SETCHELL, W.A. & GARDNER, N.L. (1933). A preliminary survey of Gigartina, with special reference to its Pacific North American species. Univ. Calif Pubis Bot. 17, 255–340.

SETCHELL, W.A. & GARDNER, N.L. (1934). De Gigartinis. Rev. Algol. 7, 131–138.

The Marine Benthic Flora of Southern Australia Part IIIA complete list of references.

Author: K.S. Edyvane & H.B.S. Womersley

Publication: Womersley, H.B.S. (14 January, 1994)
The Marine Benthic Flora of Southern Australia
Rhodophyta. Part IIIA, Bangiophyceae and Florideophyceae (to Gigartinales)
Reproduced with permission from The Marine Benthic Flora of Southern Australia Part IIIA 1994, by H.B.S. Womersley. Australian Biological Resources Study, Canberra. Copyright Commonwealth of Australia.


Illustrations in Womersley Part IIIA, 1994: FIGS 92 D–F, 93 E–G, 94A, B.

Figure 92 image

Figure 92   enlarge

Fig. 92. A–C. Sarcothalia radula (A, C, AD, A61542; B, AD, A53207). A. Habit of cystocarpic (upper left, part only) and tetrasporangial plants. B. Section of cystocarp (cortex bent over at top). C. Section of mature (on right) and young (on left) tetrasporangial sori. D—F. Sarcothalia insidiosa (D, Holotype in LD; E, AD, A56934; F, AD, A39606). D. Habit of holotype. E. Habit of tufted plant. F. Section of cystocarp.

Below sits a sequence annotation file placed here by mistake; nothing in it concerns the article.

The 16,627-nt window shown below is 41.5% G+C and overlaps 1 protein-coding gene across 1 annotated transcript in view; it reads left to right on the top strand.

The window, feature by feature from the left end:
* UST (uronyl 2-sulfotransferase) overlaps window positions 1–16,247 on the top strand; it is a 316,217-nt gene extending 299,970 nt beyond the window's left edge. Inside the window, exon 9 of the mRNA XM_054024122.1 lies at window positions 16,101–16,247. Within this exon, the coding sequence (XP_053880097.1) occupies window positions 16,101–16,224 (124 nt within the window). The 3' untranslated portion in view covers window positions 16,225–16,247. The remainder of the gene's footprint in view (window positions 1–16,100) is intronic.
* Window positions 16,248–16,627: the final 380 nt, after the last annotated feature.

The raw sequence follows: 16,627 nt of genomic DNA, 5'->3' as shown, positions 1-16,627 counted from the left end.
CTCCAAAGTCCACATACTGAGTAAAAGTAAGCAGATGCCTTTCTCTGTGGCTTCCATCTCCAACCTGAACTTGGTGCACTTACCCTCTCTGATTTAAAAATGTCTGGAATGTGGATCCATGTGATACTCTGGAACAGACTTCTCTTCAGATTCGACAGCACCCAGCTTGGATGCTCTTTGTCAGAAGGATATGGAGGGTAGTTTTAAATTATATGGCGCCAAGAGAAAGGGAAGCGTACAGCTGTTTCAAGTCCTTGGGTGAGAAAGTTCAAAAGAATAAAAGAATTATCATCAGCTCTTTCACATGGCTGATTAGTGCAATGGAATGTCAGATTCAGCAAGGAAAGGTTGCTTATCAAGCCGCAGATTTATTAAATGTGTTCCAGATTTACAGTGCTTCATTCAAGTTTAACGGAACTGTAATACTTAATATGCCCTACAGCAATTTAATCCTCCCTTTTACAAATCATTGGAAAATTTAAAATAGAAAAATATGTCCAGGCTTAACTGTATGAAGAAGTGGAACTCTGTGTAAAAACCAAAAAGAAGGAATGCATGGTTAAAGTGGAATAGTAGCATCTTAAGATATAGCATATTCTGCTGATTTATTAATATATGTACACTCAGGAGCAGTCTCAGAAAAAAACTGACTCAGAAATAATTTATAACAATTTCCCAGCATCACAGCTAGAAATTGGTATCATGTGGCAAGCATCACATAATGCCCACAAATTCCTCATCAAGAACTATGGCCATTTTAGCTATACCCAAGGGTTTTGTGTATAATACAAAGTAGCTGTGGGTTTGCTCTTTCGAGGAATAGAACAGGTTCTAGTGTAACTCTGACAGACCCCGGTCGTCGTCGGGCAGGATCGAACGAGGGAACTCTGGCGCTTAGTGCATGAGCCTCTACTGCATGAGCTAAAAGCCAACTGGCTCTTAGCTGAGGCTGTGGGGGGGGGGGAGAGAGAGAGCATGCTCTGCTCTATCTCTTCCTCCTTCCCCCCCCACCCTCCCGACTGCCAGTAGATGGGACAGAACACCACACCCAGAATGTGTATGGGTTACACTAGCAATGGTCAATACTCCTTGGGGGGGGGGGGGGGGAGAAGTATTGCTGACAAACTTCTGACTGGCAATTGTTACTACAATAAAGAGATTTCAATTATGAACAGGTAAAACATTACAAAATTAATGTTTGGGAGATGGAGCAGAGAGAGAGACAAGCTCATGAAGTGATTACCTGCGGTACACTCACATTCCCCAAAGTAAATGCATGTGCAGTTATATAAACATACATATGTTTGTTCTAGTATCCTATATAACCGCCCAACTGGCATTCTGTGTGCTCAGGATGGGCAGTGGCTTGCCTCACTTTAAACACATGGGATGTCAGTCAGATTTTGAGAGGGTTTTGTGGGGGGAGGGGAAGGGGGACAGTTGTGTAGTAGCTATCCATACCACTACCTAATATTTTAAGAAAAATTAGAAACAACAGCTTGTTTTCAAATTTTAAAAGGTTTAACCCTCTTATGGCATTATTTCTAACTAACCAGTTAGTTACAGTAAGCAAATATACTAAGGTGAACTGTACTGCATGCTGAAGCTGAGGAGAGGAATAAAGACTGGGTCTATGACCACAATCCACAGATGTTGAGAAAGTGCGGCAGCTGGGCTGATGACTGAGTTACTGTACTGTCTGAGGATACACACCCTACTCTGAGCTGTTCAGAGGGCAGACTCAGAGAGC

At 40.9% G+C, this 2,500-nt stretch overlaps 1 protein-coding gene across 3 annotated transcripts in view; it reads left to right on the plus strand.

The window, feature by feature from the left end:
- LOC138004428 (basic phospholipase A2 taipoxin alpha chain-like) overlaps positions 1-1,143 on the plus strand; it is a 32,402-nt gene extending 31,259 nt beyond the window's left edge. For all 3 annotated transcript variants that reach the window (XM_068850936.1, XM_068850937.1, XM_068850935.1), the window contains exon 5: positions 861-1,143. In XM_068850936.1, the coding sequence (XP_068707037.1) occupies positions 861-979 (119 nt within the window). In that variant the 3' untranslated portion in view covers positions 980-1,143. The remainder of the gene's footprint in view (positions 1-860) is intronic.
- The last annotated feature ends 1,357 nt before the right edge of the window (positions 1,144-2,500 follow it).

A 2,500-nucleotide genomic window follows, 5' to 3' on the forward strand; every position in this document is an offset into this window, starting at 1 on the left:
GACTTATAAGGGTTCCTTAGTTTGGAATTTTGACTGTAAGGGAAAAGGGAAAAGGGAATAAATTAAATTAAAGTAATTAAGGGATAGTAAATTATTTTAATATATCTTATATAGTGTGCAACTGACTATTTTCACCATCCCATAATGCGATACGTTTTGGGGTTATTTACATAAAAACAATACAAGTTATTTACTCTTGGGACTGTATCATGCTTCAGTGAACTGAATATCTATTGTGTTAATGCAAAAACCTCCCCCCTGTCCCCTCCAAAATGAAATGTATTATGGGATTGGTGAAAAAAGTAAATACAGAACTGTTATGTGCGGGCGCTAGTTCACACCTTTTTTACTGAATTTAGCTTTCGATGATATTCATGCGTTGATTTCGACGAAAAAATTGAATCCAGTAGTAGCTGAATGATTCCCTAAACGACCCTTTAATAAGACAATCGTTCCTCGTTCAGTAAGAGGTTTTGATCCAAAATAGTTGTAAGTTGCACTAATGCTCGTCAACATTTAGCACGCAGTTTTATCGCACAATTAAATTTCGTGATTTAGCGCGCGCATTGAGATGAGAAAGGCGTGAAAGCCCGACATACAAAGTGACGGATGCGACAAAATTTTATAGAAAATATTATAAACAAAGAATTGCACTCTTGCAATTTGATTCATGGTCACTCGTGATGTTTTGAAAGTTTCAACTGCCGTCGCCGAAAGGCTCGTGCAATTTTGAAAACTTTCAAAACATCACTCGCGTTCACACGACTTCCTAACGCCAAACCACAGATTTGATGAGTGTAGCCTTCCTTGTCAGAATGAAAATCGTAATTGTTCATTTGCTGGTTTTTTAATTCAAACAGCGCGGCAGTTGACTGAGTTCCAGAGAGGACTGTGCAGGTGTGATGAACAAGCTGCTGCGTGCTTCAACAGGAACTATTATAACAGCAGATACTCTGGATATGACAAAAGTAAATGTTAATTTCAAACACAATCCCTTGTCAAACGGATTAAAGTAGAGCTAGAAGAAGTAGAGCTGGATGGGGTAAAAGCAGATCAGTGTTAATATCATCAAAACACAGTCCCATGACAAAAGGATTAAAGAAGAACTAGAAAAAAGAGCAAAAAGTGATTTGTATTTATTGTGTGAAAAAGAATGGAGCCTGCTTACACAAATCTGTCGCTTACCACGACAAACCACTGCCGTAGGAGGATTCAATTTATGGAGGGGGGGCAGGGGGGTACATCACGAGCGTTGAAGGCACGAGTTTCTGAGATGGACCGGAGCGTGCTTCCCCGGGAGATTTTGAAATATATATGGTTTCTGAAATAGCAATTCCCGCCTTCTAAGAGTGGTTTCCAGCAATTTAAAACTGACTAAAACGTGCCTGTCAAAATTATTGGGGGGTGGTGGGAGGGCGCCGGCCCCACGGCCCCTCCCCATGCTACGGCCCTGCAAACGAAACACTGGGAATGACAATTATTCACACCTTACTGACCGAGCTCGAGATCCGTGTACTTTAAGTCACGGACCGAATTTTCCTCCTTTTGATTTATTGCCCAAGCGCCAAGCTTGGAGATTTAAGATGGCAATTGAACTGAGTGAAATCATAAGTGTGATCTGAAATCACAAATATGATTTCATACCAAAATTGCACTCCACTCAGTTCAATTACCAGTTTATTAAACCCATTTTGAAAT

Figure 93 image

Figure 93   enlarge

Fig. 93. A, .B. Rhodoglossum gigartinoides (AD, A57129). A. Cortical filaments with a supporting cell and a 3-celled carpogonial branch. B. Gonimoblast filaments bearing groups of carposporangia. C, D. Sarcothalia radula (AD, A58290). C. Cortical filaments with a supporting cell and a 3-celled carpogonial branch. D. Gonimoblast filaments with carposporangia. E–G. Sarcothalia insidiosa (E, G, AD, A56932; F, AD, A16198). E. Branchlets with cystocarps. F. Cystocarps with involucral pinnules. G. Branchlets with attachment haptera and tetrasporangial sori. H–J. Sarcothalia crassifolia (AD, A55439). H. Branch with cystocarps, I. Cystocarp with involucral ramuli. J. Branch with maculate tetrasporangial sori.

Figure 94 image

Figure 94   enlarge

Fig. 94. A, B. Sarcothalia insidiosa (AD, A56932). A. Cluster of inward-growing tetrasporangial filaments in the mid medulla. B. Tetrasporangial sorus developed from the cluster of inward-growing filaments. C–F. Sarcothalia crassifolia (C, AD, A41188; D–F, AD, A37801). C. Habit of tetrasporangial (on left) and cystocarpic (on right) plants. D. Section of cystocarp. E. Cluster of inward-growing tetrasporangial filaments in the mid medulla. F. Section of part of tetrasporangial sorus in the mid medulla.